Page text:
In the end, no decision on the hybrid format was made but there was consensus that Chicago was the obvious choice to host the convention. After a quick temperature of the NPC members, most of whom were present at the meeting, Justin motioned to select Chicago as the location for the 2023 convention, and the motion carried unanimously. Staff are now empowered to prepare a final contract and bring it to the NPC for approval. While there is likely to be a debate over hybrid convention proposal at the next meeting of this committee, it seems all but certain now that the organization will have its 2023 convention at the Hyatt Regency McCormick Place in Chicago.
The final item from the Operations Director was a routine matter of approving the use of VAN for two states, New Jersey and Pennsylvania. While the Steering Committee approved VAN access for both, the plan by North New Jersey DSA to use the canvassing tool for their right to counsel campaign for Landlord-Tenant Court in Jersey City generated some interesting debate, when Gustavo noted (edited for clarity):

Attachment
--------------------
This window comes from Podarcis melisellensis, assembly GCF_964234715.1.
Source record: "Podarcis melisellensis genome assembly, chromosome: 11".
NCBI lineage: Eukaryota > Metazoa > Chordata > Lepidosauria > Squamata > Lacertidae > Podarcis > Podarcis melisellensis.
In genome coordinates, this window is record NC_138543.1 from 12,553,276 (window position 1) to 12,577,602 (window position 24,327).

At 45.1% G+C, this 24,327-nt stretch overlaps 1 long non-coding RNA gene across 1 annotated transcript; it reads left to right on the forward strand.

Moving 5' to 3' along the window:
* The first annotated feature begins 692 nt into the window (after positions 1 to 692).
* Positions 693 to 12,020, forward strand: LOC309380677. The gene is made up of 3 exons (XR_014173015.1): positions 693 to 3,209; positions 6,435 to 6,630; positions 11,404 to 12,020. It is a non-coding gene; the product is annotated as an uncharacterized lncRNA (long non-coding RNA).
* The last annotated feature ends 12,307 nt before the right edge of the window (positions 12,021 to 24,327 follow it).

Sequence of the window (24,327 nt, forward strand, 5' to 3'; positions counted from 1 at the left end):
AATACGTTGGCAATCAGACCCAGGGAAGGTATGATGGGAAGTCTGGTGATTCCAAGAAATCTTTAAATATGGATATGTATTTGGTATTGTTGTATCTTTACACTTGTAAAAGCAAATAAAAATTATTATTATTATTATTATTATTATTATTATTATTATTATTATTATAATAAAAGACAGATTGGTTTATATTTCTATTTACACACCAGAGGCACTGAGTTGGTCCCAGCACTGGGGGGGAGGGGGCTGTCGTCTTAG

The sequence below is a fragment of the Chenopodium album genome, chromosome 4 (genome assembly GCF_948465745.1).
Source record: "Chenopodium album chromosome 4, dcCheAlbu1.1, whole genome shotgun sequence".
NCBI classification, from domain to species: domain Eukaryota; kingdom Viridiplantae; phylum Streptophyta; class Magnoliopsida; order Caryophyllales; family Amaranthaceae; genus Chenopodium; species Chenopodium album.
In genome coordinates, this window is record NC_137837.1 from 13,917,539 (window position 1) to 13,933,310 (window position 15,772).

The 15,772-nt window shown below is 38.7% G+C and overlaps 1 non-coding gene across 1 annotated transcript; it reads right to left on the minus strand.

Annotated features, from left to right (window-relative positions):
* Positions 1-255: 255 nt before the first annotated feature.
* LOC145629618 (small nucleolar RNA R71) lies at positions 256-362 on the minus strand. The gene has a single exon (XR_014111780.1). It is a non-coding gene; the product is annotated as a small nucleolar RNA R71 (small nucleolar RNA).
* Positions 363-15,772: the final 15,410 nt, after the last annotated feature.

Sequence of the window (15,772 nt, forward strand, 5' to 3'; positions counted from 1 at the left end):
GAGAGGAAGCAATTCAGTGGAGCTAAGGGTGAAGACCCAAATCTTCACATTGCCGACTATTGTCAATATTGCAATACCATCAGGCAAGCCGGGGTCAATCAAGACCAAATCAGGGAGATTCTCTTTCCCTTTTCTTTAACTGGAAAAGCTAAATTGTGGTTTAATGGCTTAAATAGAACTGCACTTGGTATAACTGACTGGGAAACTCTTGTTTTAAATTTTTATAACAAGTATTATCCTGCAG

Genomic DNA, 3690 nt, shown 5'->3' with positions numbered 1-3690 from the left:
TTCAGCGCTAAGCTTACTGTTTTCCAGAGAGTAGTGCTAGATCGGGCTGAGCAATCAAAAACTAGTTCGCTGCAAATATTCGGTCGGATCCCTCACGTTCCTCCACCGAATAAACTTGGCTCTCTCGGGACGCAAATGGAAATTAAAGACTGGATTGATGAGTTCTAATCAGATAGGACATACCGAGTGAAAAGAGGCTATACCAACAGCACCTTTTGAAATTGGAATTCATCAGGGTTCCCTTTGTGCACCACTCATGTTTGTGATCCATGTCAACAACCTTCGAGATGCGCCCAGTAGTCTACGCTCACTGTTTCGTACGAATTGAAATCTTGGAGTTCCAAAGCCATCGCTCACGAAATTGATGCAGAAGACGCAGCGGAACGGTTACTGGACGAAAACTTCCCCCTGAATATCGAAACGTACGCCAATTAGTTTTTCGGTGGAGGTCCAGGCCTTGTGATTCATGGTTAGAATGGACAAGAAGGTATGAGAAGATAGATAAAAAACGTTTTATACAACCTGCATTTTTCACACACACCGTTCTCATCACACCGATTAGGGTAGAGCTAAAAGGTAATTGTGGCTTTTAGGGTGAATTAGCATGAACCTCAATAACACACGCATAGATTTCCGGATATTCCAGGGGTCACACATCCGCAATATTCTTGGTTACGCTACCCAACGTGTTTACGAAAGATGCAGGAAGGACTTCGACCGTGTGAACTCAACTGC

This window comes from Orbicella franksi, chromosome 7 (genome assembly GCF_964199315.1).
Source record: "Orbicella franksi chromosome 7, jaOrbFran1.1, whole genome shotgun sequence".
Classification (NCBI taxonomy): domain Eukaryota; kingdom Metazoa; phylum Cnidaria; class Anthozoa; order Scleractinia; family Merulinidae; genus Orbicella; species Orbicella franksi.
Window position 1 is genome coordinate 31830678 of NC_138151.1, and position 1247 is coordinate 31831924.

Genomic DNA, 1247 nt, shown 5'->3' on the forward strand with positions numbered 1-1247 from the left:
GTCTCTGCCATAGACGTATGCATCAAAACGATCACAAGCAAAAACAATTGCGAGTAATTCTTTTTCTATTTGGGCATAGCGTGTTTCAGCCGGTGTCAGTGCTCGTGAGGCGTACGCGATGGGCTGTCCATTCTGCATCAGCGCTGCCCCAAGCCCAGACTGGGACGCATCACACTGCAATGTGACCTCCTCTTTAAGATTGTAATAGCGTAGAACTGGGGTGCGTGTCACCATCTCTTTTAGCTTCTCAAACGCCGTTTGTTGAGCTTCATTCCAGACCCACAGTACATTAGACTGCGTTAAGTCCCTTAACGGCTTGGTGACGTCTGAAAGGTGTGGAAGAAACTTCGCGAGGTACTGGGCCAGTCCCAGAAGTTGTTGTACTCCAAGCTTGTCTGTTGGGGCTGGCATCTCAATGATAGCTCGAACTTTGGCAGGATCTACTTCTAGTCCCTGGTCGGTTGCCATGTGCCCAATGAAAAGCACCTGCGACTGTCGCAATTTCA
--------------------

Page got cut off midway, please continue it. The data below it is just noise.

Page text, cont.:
I think it’s okay to vote Yes to give VAN to these chapters, or whatever. But just on the subject of right to counsel campaigns, I personally think that we should discourage chapters from taking on these campaigns. I don’t think that they’re very socialist. It’s a defensive demand that is for the benefit of landlords to some degree. It’s building up the system to evict tenants. I know that a number of chapters have done it. It’s become like a ready-made, copy and paste kind of thing in DSA. But I think that there are more campaigns that build the strength of tenants in a more class struggle way, rather than pushing for a fairly defensive demand, which is giving tenants lawyers when they’re being evicted. I think that maybe that’s something that should be brought up in the Housing Justice Commission or with the field organizers or something in the future.